North American Bancard Blog

Credit Card Fraud Is Evolving – and So Should You

Posted by Joshua Griffin on

EMV card readerThe migration to EMV chip cards has been beneficial for businesses looking to decrease how in-store credit card fraud affects their finances and customers. Visa reports as of June 2018, counterfeit fraud dollars have dropped 75 percent for merchants who have completed an EMV chip card update for their point-of-sale equipment, compared to 2015. For all merchants, counterfeit fraud dollars dropped 46 percent in the same time frame.

While that news is certainly encouraging, improved security standards in physical credit card transactions means fraudsters are getting more sophisticated. Card-not-present credit fraud, which occurs when credit card payments are made online or over the phone, is on the rise. According to the October 2017 Global Fraud Index, ecommerce fraud increased 5.5 percent year-over-year.

Regardless of whether your business accepts online payments, every merchant still faces threats that require credit card fraud prevention. From micro charges to Wi-Fi credit card theft, here are some tactics that may be affecting your customers – and your business – so you can improve your credit card fraud detection.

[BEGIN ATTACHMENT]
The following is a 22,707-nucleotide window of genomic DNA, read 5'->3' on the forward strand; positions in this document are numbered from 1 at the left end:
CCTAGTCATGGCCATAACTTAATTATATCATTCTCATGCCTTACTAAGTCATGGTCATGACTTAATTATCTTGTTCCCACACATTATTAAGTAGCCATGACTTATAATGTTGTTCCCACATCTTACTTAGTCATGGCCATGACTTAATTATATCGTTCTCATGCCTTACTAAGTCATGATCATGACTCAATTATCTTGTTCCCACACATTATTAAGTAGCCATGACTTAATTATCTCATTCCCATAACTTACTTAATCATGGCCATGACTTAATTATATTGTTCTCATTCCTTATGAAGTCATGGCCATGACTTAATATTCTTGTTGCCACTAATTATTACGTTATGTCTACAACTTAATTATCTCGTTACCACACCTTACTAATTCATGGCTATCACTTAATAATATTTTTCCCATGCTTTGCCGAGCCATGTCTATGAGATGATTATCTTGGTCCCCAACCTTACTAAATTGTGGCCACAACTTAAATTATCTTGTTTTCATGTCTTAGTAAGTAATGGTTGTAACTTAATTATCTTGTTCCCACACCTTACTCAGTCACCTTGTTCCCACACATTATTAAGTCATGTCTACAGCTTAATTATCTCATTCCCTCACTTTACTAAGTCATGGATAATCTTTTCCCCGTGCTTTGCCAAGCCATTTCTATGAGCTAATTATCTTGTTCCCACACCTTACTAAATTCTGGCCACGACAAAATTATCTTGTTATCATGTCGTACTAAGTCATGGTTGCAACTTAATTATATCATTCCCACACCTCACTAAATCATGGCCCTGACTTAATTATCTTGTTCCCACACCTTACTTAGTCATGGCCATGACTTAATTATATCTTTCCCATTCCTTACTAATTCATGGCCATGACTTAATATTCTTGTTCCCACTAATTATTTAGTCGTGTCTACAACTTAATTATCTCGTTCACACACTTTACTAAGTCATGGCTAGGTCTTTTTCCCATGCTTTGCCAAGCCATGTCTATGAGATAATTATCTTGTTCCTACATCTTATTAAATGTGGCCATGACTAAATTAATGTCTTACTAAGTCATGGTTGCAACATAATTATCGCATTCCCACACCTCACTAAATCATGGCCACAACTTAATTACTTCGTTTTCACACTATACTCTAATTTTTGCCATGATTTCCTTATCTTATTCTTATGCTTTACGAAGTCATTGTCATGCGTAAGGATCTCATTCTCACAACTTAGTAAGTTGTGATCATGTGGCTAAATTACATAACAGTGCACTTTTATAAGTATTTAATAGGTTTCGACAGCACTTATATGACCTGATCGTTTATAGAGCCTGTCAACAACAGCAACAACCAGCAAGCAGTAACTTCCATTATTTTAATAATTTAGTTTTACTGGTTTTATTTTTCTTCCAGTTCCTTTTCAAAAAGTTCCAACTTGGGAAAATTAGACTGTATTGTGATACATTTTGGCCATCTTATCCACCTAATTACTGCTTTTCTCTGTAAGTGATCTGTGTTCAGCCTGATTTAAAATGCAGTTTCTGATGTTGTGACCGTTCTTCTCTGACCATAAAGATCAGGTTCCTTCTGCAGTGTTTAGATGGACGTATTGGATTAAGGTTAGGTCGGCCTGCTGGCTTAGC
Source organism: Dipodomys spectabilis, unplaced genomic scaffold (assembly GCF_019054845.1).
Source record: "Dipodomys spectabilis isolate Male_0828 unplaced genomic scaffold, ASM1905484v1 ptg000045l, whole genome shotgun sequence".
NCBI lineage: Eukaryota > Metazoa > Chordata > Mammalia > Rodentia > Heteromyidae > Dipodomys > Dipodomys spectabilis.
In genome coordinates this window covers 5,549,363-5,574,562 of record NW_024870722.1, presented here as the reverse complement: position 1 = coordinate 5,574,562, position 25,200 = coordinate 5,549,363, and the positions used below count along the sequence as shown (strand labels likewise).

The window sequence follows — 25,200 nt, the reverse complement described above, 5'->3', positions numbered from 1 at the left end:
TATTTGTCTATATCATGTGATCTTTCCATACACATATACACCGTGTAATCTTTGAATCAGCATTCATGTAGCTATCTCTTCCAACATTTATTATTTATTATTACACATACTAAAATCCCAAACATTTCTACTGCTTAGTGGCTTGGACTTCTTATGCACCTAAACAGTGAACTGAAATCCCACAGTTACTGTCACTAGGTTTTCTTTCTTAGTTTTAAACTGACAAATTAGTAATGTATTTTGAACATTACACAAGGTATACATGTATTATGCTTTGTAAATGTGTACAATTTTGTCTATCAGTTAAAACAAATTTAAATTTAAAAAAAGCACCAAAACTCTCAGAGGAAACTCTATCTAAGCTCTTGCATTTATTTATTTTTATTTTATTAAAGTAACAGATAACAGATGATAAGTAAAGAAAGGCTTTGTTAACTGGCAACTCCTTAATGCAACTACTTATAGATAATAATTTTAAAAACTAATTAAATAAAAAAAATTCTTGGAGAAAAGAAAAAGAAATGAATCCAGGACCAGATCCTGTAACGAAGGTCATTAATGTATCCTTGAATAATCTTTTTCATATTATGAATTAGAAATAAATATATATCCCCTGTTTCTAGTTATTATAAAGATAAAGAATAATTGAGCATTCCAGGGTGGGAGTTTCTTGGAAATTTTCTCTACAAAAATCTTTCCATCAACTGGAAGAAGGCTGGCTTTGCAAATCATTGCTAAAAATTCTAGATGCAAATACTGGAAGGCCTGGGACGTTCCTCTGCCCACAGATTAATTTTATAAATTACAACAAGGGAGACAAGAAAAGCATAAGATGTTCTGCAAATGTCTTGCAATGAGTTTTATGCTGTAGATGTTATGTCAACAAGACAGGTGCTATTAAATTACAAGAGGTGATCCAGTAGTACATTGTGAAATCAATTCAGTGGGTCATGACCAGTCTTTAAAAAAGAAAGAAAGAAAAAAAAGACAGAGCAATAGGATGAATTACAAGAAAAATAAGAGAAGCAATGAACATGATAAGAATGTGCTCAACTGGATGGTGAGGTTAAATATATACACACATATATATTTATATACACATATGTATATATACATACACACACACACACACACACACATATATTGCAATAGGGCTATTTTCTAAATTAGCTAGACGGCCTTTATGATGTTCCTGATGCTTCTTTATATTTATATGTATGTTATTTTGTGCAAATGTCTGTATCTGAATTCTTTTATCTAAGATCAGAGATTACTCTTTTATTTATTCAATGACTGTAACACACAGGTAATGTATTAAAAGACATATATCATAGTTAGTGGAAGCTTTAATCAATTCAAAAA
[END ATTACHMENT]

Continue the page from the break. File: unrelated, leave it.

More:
Card-Not-Present Credit Card Fraud

There's been a 15 percent increase in credit card fraud alerts from banks, with 31 percent of American adults reporting that they’ve received a credit card fraud alert in 2017. Most of these alerts come by phone call, which makes scam calls from fraudsters pretending to be bank representatives a dangerous concern.

When a thief steals credit card information over the phone or through an email phishing scam, they can use that to make online purchases. In some cases, they'll use stolen information to make “micro” purchases, which consumers may not notice. For example, a $10 purchase here and there may go undetected if a consumer isn't vigilantly monitoring their credit card statements.

As well, if a consumer has a joint bank account, say with a spouse, they may assume that the spouse made the purchase and not investigate it. One way fraudsters might confirm that stolen credit card information works for online purchases is by first making a small donation to a charity, which may go undetected or not be questioned. Once seemingly insignificant purchases succeed, fraudsters can go for bigger-ticket items or continue to rack up small purchases over time.

Not-So-Free Wi-Fi Hot Spots

credit card security If you've ever been in search of Wi-Fi and saw an open network without a password requirement, be wary. Thieves can set up free Wi-Fi hot spots, only to scam login details and credit card information when you use their networks.

As scammers gather information from you through the hot spot, they can also use personal info to target you through other scams. If they gain access to your phone number and bank provider, they could call you claiming to be your bank, asking for information about your credit card. Criminals can also sell personal information to other thieves online, making it vulnerable to multiple scammers.